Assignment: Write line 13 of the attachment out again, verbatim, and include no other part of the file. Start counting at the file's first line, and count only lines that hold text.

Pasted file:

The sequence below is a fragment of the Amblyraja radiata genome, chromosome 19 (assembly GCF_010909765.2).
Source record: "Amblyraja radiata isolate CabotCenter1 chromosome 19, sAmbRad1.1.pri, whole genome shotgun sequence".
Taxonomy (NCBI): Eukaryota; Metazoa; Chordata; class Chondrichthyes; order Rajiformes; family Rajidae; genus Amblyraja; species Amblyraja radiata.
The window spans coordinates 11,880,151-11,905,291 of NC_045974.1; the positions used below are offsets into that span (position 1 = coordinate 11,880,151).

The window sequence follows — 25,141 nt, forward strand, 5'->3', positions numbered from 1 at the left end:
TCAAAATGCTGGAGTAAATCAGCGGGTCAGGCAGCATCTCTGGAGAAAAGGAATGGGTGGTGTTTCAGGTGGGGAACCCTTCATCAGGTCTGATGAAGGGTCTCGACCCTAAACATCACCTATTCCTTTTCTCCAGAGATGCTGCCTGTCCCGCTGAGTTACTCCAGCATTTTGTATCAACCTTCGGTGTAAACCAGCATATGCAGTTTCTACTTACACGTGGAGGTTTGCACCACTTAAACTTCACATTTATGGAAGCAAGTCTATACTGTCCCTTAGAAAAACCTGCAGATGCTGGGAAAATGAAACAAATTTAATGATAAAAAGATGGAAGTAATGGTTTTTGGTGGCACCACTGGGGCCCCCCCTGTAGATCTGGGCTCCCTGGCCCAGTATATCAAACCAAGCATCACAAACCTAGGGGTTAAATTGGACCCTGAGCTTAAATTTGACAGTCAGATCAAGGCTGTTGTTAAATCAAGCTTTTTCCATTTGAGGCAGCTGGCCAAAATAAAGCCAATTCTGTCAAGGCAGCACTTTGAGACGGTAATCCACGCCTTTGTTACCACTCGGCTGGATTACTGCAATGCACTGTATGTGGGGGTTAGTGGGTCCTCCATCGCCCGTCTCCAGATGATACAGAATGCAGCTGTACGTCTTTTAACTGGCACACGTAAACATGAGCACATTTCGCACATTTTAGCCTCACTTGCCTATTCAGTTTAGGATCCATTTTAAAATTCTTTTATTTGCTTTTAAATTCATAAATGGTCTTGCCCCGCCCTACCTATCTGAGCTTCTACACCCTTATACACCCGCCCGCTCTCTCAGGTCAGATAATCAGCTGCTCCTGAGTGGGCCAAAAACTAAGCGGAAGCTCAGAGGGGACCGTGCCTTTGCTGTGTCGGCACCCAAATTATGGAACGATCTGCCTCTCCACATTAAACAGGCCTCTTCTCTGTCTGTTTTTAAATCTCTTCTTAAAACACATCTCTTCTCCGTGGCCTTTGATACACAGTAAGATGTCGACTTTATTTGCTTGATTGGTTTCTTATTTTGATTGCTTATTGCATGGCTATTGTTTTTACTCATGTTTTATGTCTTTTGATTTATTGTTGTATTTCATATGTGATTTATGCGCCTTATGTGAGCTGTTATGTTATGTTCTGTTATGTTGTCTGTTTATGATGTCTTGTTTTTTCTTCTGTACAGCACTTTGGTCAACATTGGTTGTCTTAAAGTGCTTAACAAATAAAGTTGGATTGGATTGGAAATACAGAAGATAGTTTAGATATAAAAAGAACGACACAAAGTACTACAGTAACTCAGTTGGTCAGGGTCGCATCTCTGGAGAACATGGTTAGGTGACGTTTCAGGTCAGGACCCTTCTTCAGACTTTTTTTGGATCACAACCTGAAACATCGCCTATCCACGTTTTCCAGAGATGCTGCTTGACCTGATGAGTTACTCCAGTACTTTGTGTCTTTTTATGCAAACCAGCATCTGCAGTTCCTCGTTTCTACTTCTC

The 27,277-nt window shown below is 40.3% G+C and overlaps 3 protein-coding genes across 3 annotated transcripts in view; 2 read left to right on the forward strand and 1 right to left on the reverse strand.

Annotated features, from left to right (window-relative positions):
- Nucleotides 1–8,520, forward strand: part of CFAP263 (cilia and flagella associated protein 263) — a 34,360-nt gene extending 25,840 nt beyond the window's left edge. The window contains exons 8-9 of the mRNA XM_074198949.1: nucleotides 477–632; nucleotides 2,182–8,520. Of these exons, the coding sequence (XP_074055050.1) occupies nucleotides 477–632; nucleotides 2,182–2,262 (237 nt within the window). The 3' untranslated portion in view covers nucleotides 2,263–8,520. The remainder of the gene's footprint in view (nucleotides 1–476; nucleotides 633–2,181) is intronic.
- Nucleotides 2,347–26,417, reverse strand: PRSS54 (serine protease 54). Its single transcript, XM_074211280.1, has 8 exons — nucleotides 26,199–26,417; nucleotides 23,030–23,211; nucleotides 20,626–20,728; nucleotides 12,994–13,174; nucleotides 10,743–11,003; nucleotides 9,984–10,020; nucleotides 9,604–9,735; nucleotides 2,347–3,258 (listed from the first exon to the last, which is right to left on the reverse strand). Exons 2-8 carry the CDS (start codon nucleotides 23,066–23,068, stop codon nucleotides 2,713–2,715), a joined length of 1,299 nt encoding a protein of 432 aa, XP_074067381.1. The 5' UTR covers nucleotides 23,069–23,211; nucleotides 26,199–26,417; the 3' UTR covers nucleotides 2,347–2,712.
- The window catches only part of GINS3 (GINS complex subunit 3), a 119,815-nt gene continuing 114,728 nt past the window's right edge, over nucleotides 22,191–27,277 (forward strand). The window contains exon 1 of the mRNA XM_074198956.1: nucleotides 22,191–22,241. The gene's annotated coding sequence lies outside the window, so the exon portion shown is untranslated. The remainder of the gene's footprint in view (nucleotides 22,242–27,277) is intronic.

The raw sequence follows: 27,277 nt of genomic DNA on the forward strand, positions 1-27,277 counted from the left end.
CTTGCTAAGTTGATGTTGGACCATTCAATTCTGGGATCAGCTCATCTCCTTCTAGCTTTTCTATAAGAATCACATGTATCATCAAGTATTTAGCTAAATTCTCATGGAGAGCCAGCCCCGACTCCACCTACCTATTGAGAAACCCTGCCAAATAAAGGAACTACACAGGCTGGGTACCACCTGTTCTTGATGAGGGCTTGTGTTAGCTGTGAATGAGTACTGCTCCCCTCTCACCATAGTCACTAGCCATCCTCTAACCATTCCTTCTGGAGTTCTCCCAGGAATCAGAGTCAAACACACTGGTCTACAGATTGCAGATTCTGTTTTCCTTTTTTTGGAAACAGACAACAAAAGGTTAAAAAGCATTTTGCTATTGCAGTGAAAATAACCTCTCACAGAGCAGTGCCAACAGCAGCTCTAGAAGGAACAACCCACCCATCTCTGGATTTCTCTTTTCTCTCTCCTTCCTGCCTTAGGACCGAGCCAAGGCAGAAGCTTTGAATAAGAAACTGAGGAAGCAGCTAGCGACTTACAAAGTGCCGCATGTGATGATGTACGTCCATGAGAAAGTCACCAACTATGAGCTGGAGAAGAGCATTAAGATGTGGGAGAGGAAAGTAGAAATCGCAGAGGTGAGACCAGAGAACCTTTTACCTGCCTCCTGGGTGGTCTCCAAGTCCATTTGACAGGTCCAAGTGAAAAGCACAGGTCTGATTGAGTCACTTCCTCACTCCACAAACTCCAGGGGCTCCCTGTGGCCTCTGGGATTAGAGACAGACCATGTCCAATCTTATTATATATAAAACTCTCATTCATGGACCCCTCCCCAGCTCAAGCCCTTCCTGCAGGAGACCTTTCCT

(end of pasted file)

CTTGCTAAGTTGATGTTGGACCATTCAATTCTGGGATCAGCTCATCTCCTTCTAGCTTTTCTATAAGAATCACATGTATCATCAAGTATTTAGCTAAATTCTCATGGAGAGCCAGCCCCGACTCCACCTACCTATTGAGAAACCCTGCCAAATAAAGGAACTACACAGGCTGGGTACCACCTGTTCTTGATGAGGGCTTGTGTTAGCTGTGAATGAGTACTGCTCCCCTCTCACCATAGTCACTAGCCATCCTCTAACCATTCCTTCTGGAGTTCTCCCAGGAATCAGAGTCAAACACACTGGTCTACAGATTGCAGATTCTGTTTTCCTTTTTTTGGAAACAGACAACAAAAGGTTAAAAAGCATTTTGCTATTGCAGTGAAAATAACCTCTCACAGAGCAGTGCCAACAGCAGCTCTAGAAGGAACAACCCACCCATCTCTGGATTTCTCTTTTCTCTCTCCTTCCTGCCTTAGGACCGAGCCAAGGCAGAAGCTTTGAATAAGAAACTGAGGAAGCAGCTAGCGACTTACAAAGTGCCGCATGTGATGATGTACGTCCATGAGAAAGTCACCAACTATGAGCTGGAGAAGAGCATTAAGATGTGGGAGAGGAAAGTAGAAATCGCAGAGGTGAGACCAGAGAACCTTTTACCTGCCTCCTGGGTGGTCTCCAAGTCCATTTGACAGGTCCAAGTGAAAAGCACAGGTCTGATTGAGTCACTTCCTCACTCCACAAACTCCAGGGGCTCCCTGTGGCCTCTGGGATTAGAGACAGACCATGTCCAATCTTATTATATATAAAACTCTCATTCATGGACCCCTCCCCAGCTCAAGCCCTTCCTGCAGGAGACCTTTCCT